Dr. Kevin Gannon, professor of history and director of the Center for Excellence in Teaching and Learning at Grand View University in Des Moines, Iowa, will present Austin College’s A.J. Carlson Lecture via Zoom on September 10 at 5 p.m. His lecture is “Hope Among the Hopeless: The Fierce Urgency of the Liberal Arts in a Time of Crisis.”
Gannon is a nationally recognized speaker on race and U.S. history, pedagogy and higher education, and justice and inclusion. Sponsored by Austin College’s Robert and Joyce Johnson Center for Faculty Development and Excellence in Teaching, his lecture is open to faculty, staff, students, friends, and alumni of the College. Interested individuals should email email@example.com in advance of the event to receive Zoom information for the lecture.
A member of the faculty at Grand View University since 2004, Gannon previously served as the university’s program coordinator for New Student Seminar and has extensive experience working with first-year and at-risk students. He is a member of the advisory board for Teaching Hard History, an arm of Teaching Tolerance, which is a project of the Southern Poverty Law Center.
Gannon’s teaching, research, and writing include topics of race and racisms, critical and inclusive pedagogy, 19th-century history (particularly of the United States and the Americas), and historiography and theory.
His 2020 book, Radical Hope: A Teaching Manifesto, was published by West Virginia University Press as part of its Teaching and Learning in Higher Education series, edited by James M. Lang.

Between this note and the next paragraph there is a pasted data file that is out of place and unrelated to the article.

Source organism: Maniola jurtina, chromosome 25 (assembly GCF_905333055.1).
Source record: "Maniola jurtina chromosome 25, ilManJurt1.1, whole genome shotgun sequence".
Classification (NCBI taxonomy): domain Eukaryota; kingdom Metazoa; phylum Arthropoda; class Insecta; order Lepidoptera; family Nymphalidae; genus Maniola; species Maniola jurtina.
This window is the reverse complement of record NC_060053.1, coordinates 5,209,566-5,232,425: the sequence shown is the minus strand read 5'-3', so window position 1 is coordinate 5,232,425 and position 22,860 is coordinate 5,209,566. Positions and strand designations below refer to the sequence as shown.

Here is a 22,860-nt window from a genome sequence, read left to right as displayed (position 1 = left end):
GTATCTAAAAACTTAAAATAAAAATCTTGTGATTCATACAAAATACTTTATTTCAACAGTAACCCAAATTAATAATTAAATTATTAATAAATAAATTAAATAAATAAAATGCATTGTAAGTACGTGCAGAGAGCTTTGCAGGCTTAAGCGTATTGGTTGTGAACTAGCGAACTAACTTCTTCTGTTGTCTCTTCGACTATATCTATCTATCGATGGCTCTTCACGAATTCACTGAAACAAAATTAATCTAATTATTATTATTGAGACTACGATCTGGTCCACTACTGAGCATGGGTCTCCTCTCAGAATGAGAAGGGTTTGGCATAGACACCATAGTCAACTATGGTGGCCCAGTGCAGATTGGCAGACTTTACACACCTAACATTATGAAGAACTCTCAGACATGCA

He has written several articles and chapter of the U.S. Civil War and Reconstruction eras, and publishes regularly on U.S. history, pedagogy, and higher education.
The professor’s teaching routinely includes the courses “Civil War and Reconstruction;” “Colonial America and the Atlantic World;” “Latin American History;” “Research Methods and Historiography;” and the “History of Capitalism” as well as survey-level offerings in ancient and medieval world history.
Gannon earned his bachelor’s degree at James Madison University, a master’s degree in history at the University of Illinois at Urbana-Champaign, and a Ph.D. at the University of South Carolina.
This Austin College lecture honors the late Dr. A.J. “Jack” Carlson, who joined the Austin College history faculty in 1962. He also served as dean of Humanities for many years and was a leading voice in defense of liberal arts education. He retired as professor emeritus in 1994 and remained active in the campus community until his death in 2014.
The Johnson Center for Faculty Development and Excellence in Teaching, directed by Dr. Andrea Overbay, associate professor of mathematics, schedules a number of events throughout the year, with presentations by Austin College faculty and guest lecturers.
Austin College, a private national liberal arts college located north of Dallas in Sherman, Texas, has earned a reputation for excellence in academic preparation, international study, pre-professional foundations, leadership development, committed faculty, and hands-on, adventurous learning opportunities. One of 40 schools profiled in Loren Pope’s influential book Colleges That Change Lives, Austin College boasts a welcoming community that embraces diversity and individuality. The residential student body of approximately 1,300 students and more than 100 expert faculty members allow a 13:1 student-faculty ratio and personalized attention. Austin College is related by covenant to the Presbyterian Church (USA) and cultivates an inclusive atmosphere that supports students’ faith journeys regardless of religious tradition. Founded in 1849, the College is the oldest institution of higher education in Texas operating under original name and charter.